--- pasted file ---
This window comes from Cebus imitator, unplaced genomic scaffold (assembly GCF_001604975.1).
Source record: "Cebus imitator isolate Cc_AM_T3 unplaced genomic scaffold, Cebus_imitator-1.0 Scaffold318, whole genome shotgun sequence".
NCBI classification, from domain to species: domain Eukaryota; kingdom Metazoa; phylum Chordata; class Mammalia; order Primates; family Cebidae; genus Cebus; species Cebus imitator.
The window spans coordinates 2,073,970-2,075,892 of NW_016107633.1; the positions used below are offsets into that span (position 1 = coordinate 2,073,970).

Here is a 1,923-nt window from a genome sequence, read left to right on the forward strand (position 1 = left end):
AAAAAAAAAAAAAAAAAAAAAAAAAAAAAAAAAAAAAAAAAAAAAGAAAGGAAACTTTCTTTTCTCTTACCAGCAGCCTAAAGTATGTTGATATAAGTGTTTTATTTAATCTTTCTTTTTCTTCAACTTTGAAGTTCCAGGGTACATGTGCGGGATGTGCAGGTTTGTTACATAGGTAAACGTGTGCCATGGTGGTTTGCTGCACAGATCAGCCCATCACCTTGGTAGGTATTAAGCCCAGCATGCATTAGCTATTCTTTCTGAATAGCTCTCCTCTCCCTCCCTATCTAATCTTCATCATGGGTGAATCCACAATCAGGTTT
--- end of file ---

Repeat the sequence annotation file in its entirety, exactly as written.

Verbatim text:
This window comes from Cebus imitator, unplaced genomic scaffold (assembly GCF_001604975.1).
Source record: "Cebus imitator isolate Cc_AM_T3 unplaced genomic scaffold, Cebus_imitator-1.0 Scaffold318, whole genome shotgun sequence".
NCBI classification, from domain to species: domain Eukaryota; kingdom Metazoa; phylum Chordata; class Mammalia; order Primates; family Cebidae; genus Cebus; species Cebus imitator.
The window spans coordinates 2,073,970-2,075,892 of NW_016107633.1; the positions used below are offsets into that span (position 1 = coordinate 2,073,970).

Here is a 1,923-nt window from a genome sequence, read left to right on the forward strand (position 1 = left end):
AAAAAAAAAAAAAAAAAAAAAAAAAAAAAAAAAAAAAAAAAAAAAGAAAGGAAACTTTCTTTTCTCTTACCAGCAGCCTAAAGTATGTTGATATAAGTGTTTTATTTAATCTTTCTTTTTCTTCAACTTTGAAGTTCCAGGGTACATGTGCGGGATGTGCAGGTTTGTTACATAGGTAAACGTGTGCCATGGTGGTTTGCTGCACAGATCAGCCCATCACCTTGGTAGGTATTAAGCCCAGCATGCATTAGCTATTCTTTCTGAATAGCTCTCCTCTCCCTCCCTATCTAATCTTCATCATGGGTGAATCCACAATCAGGTTT